• @Transworld

            Winglets of all kinds have been around for decades, at least since I went to UNI to do aeronautical engineering 40 years ago.

            The issue was making them. Aluminium didn’t have the properties. If made of aluminium, the one seen on the A350 photo would start waving about and break off.

            Carbon does have the properties. But something that thin, that long and with those kind of forces shows Airbus are advancing carbon everyday.

            By the way Sharklets and Simitars have different behaviour. A long, long story that perhaps LNC can explain in an article sometime. The short answer is a sharklet is also a fence a simitar isn’t. Which is the best. Dunno, after my time.

    • @Christoph:
      “Sounds like the A350 is soon going to be more efficient than the 787”
      I think it already is in current production form without the upcoming larger sharklets or engine PiPs….@ least in terms of fuel burn per seat. Otherwise, few econ justifications exist to acquire the larger 359 instead of the smaller, fewer seats to sell(i.e. less risky) 789 with similar range capability.

      “…capable of doing what Qantas requires to start nonstop flights to LHR”
      The biggest issue re 359ULR for QF is not really about lack of range performance in which the larger sharklet design seems to be addressing per the story here reported by After all, Airbus brochure already billed the 359ULR as a 9,700nm bird and SYD->LHR sector is below 9,200nm. Accounting for headwind on westbound, 359ULR’s range performance is not far fm required for SYD->LHR.

      Instead, the major issue appears to be the lack of payload fm 359ULR @ such range because its config carries far less pax+bags(e.g. config for SQ’s 359ULR) than the std 359 config while QF hv repeatedly stated they prefer a config with about 300seats(i.e. the std 359 config) for SYD-LHR/JFK. That’s why the 778 is also in the running for this potential QF deal mainly because it has weight(i.e. MTOW) limit margin to add fuel load and therefore range if reducing payload(including weight fm inflight service supplies) of its std config of 350 pax+bags to a QF config with only 300seats….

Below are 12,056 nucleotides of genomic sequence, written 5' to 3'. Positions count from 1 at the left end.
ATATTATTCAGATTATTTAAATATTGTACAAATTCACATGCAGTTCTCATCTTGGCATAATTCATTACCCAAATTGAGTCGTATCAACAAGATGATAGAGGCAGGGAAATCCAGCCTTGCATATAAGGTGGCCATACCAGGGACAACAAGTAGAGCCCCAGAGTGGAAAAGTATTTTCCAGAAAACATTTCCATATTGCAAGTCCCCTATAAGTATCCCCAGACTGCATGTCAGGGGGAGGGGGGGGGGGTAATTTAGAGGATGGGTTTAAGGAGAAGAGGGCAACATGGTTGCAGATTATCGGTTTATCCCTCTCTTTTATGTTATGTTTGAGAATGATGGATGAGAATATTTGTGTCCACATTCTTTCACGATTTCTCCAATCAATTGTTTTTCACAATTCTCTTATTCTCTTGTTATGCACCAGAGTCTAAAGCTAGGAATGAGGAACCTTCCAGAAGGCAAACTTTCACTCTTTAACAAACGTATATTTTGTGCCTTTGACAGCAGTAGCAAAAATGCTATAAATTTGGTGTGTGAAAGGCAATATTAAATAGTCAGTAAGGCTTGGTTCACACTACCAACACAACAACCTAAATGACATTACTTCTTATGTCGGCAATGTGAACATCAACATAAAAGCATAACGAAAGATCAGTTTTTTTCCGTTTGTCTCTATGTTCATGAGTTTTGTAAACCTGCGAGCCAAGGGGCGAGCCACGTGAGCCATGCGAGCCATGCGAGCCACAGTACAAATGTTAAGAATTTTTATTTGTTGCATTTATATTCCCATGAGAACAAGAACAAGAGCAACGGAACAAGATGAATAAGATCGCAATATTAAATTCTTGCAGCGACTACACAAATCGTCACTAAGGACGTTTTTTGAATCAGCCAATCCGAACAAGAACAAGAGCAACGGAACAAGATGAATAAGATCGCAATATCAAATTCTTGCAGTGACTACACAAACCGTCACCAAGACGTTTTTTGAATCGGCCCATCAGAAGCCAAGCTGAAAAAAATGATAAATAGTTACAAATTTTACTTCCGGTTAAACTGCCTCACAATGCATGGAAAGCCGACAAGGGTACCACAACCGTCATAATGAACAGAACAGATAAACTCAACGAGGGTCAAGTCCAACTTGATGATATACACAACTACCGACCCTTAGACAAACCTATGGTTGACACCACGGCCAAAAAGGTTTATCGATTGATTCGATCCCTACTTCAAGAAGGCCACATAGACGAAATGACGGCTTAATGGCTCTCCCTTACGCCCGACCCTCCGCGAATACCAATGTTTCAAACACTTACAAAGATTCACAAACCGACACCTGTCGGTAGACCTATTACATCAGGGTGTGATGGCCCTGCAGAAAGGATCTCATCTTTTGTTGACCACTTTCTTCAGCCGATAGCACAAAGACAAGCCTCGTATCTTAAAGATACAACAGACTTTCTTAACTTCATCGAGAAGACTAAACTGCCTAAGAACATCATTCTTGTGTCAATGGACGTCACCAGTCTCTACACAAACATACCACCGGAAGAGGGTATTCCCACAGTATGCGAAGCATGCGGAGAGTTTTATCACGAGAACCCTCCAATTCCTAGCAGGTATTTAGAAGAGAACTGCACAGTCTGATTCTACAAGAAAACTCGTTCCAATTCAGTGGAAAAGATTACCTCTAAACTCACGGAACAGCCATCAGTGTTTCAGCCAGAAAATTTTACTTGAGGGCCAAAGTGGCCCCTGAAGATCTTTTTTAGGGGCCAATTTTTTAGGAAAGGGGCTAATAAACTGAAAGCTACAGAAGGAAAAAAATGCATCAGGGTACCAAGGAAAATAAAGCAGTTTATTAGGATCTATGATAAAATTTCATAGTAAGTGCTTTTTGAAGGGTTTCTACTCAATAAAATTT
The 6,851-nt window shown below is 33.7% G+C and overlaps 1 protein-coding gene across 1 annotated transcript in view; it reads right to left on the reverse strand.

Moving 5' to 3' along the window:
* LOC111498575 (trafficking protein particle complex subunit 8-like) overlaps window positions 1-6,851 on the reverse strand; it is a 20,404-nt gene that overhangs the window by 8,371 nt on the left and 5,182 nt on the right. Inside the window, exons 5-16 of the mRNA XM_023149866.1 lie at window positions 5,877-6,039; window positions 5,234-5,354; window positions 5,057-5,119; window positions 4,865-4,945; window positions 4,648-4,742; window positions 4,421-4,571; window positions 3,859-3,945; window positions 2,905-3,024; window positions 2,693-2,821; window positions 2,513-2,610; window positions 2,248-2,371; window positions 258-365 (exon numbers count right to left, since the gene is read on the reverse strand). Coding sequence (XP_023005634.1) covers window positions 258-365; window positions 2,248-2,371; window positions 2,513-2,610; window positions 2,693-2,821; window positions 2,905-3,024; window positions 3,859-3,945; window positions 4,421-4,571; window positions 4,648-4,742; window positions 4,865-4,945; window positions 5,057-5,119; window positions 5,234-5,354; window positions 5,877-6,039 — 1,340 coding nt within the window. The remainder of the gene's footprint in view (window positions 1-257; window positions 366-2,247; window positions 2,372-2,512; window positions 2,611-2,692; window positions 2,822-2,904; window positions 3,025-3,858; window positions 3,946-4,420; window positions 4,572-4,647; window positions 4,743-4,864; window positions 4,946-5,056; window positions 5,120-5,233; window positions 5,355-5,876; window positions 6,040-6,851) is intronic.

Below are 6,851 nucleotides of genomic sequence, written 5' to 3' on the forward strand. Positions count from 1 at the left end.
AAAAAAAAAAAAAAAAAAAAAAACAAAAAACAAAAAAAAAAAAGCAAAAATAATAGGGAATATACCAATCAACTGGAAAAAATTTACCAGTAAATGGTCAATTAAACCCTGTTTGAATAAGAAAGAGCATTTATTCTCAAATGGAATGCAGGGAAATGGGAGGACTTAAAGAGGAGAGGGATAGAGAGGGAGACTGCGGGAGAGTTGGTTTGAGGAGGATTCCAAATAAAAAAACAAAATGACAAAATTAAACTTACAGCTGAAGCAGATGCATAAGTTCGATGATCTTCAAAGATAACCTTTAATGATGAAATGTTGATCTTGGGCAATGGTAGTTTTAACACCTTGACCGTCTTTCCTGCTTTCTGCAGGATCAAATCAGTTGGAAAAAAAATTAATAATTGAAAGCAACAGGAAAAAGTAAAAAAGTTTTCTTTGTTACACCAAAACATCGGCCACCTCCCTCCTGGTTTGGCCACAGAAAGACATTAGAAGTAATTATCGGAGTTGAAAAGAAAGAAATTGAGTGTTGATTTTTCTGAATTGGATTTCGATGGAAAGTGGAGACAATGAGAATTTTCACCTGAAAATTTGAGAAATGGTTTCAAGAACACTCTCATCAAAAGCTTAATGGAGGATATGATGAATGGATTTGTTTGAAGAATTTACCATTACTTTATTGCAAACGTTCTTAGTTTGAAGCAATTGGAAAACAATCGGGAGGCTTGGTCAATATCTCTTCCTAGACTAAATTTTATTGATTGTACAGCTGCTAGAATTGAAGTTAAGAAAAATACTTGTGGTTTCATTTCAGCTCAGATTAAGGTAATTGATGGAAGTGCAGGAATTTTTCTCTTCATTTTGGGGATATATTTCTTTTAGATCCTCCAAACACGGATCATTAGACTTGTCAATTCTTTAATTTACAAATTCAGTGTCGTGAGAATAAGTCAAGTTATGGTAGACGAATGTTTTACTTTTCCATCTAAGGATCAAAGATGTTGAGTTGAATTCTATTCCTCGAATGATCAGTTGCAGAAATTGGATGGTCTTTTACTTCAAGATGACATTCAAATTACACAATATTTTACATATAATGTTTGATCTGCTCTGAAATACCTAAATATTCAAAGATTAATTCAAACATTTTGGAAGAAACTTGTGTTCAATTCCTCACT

• As the Quantas CEO stated, the 777X can do London to Syndey but not with passengers. Expect the 777-8 MTOW to be increased for fuel capacity has gone up from 182K litres to 197K litres. Even then, I still don’t think the 777-8 will do 300 PAX London to Syndey.

        The A350-900ULR in my book still needs another 300nm of additional range to do London to Syndey. Specifically 9700nm must become 10000nm.That assumes 200 PAX, 60% of standard payload. Even then it’s marginal. But they are very close!

        • @philip:
          “As the Quantas CEO stated, the 777X can do London to Syndey but not with passengers.”
          Never heard of this before despite I look up QF Group news out of interest once a wk for the past 2yrs(less frequently before that). Can U pls kindly provide a link?

          If true, I find such statement interesting but lack logic given that:
          1) Over a decade ago, BA did almost exactly that on London-SYD(or CBR…can’t remember exactly) for a gov’t charter carrying VIP officials but it was with a 772ER. So 77X has LESS payload/range performance than 772ER?

          2) 12yrs ago, a 77L prototype without pax but with a testing instrument load(May be equivalent weight to @ least 10pax+bags?) has flown 11,600nm+ nonstop….far longer than SYD-LHR:

          So a 778 has LESS payload/range performance than 77L?

          “The A350-900ULR in my book still needs another 300nm of additional range to do London to Syndey. Specifically 9700nm must become 10000nm. That assumes 200 PAX..”
          Unfortunately, Airbus spec range for 359ULR @ 9,700nm is in a config with far less than 200seats….see news about 359ULR seat count planned by SQ.

          “they are very close!”
          359ULR is very close in range required but not payload/seat count required!

          • I always took the view that the Qantas CEO was exaggerating.

            I think the 777-8 will do London to Syndey with no more than 150 PAX. The reason is that it need to swap at least 20 tonnes of PAX for fuel. Approximately 3 hours of flying time

            The SQ layout is 170 PAX, but a lot of business class seats

          • Maybe the solution is to obvious?!. (Apologies going to use metrics as I got fuel burning numbers for that).

            A380-800/550 pax/”paper” range ~15 000Km. Fuel burn rate 13.8 kg/km, Melbourne/Sydney to LHR 17 000Km.

            Fuel burning improvements with the 380 “plus” winglets and say T7000 (for example) engines should not be less than 7%, that’s a new range of 16000km. With a new fuel burn rate of ~12.8kg/km you need an additional ~13T of fuel to get to 17 000km.

            Bump 150pax (for fuel) and you still have 400pax that can fly non-stop 17000km. Other weight saving could make up for the +6T of the new engines.